Irony on the Rise

The 'Times' Strikes a Pose

But the master class should be reserved for magazine reporter Alex Kuczynski, who mines every situation for irony. Kuczynski kicked off the year with a profile of Time writer Joel Stein, whom she placed in the "openly ironic" tradition of Seinfeld, and ended it by taking The Nation's Caribbean cruise, where she found an irony under every bed. Last spring, she discovered the "terrible irony" that George had a better chance of living after John-John died, then blasted another Kennedy for the "glaring" irony of being a lib who takes soft money.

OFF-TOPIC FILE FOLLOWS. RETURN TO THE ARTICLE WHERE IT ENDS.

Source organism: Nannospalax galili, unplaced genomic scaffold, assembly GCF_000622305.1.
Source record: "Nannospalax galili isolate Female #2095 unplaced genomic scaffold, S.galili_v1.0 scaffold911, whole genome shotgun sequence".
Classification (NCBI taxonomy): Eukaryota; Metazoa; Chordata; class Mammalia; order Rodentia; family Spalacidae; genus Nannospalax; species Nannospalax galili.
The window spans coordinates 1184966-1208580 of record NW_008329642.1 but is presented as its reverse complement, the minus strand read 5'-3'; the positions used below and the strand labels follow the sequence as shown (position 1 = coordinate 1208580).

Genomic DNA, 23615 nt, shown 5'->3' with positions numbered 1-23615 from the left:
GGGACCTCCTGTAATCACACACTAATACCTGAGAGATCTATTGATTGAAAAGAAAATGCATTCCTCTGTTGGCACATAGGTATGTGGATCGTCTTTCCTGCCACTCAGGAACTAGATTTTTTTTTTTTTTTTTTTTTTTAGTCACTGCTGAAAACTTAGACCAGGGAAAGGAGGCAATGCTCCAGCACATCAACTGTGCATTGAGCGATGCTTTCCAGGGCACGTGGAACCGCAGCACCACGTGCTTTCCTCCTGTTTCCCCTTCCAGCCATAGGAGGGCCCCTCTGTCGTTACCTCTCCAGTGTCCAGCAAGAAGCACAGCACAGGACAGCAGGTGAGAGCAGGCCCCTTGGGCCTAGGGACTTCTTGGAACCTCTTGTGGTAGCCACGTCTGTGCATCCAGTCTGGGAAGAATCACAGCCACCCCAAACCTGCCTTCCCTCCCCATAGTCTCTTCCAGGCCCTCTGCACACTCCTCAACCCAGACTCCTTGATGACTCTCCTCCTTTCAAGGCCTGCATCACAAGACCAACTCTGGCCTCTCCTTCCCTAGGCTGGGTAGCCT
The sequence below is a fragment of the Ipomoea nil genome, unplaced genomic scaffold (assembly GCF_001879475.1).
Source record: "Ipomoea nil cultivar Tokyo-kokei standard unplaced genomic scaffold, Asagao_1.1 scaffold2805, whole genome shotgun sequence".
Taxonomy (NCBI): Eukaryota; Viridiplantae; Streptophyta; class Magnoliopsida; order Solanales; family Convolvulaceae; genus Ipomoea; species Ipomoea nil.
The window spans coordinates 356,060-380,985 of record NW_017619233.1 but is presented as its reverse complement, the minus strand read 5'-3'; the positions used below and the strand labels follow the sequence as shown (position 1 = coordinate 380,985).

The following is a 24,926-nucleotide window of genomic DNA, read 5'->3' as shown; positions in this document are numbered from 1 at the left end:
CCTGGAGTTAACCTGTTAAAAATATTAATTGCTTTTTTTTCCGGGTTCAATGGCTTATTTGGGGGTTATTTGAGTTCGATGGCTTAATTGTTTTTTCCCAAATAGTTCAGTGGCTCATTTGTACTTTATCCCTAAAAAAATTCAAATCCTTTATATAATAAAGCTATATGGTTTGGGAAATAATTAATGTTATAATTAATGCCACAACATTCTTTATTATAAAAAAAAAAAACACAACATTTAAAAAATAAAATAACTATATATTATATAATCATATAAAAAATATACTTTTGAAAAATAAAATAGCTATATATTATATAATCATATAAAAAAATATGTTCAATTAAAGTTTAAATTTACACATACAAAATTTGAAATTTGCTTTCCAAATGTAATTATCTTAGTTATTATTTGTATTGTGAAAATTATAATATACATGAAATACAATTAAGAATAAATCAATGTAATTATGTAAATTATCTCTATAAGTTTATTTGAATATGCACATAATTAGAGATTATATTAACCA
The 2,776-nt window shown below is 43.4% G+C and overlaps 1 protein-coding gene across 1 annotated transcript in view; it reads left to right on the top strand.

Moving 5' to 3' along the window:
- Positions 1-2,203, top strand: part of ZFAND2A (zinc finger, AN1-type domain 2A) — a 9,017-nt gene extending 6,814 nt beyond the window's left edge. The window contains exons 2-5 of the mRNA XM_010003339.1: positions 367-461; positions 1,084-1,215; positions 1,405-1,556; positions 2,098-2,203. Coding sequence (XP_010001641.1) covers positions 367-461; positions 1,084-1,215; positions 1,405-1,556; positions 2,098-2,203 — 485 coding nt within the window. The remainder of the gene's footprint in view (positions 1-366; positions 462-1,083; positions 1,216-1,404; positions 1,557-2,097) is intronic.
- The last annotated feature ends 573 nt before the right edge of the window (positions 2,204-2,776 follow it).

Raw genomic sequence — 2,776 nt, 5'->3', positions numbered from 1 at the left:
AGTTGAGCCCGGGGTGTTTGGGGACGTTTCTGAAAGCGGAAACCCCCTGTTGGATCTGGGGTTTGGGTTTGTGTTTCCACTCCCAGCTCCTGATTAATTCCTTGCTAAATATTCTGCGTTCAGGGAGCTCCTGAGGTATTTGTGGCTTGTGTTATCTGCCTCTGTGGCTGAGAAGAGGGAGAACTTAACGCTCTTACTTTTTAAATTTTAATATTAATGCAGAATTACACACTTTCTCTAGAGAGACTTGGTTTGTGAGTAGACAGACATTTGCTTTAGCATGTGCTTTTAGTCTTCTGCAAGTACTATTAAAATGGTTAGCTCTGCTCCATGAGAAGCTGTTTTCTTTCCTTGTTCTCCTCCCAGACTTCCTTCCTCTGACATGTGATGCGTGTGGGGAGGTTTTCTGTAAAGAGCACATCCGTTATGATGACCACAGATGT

Now that the Gray Lady is a winking blonde, there have been whispers of dissent. Randy Cohen wrote this year that "it is possible to be too ironic," and Michiko Kakutani dismissed the idea that our culture suffers from a loss of irony as "debatable at best." So far, no one's pointed out how the trend has morphed into a cliché. But it may be too late. As we enter the new year, the Times has turned irony into tyranny.

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